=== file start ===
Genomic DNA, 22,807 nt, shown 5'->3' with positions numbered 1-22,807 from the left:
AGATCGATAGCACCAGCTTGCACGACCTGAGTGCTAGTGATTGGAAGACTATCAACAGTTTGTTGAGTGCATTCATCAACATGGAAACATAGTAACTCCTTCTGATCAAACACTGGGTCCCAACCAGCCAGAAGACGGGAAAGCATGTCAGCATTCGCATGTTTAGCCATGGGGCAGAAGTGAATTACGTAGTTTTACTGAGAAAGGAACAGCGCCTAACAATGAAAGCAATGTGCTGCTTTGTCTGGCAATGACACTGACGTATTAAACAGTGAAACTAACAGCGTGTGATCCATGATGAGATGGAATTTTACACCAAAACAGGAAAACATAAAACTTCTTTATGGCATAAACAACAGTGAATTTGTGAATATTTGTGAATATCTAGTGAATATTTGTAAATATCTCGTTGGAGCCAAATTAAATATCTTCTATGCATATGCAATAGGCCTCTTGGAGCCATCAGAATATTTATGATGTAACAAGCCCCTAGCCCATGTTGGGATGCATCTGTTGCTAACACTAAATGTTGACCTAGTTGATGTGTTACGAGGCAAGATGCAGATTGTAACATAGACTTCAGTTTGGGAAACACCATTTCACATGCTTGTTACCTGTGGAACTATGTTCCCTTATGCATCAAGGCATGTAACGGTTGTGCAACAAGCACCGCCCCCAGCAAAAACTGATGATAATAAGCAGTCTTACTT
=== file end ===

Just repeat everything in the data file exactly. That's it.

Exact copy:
Genomic DNA, 22,807 nt, shown 5'->3' with positions numbered 1-22,807 from the left:
AGATCGATAGCACCAGCTTGCACGACCTGAGTGCTAGTGATTGGAAGACTATCAACAGTTTGTTGAGTGCATTCATCAACATGGAAACATAGTAACTCCTTCTGATCAAACACTGGGTCCCAACCAGCCAGAAGACGGGAAAGCATGTCAGCATTCGCATGTTTAGCCATGGGGCAGAAGTGAATTACGTAGTTTTACTGAGAAAGGAACAGCGCCTAACAATGAAAGCAATGTGCTGCTTTGTCTGGCAATGACACTGACGTATTAAACAGTGAAACTAACAGCGTGTGATCCATGATGAGATGGAATTTTACACCAAAACAGGAAAACATAAAACTTCTTTATGGCATAAACAACAGTGAATTTGTGAATATTTGTGAATATCTAGTGAATATTTGTAAATATCTCGTTGGAGCCAAATTAAATATCTTCTATGCATATGCAATAGGCCTCTTGGAGCCATCAGAATATTTATGATGTAACAAGCCCCTAGCCCATGTTGGGATGCATCTGTTGCTAACACTAAATGTTGACCTAGTTGATGTGTTACGAGGCAAGATGCAGATTGTAACATAGACTTCAGTTTGGGAAACACCATTTCACATGCTTGTTACCTGTGGAACTATGTTCCCTTATGCATCAAGGCATGTAACGGTTGTGCAACAAGCACCGCCCCCAGCAAAAACTGATGATAATAAGCAGTCTTACTT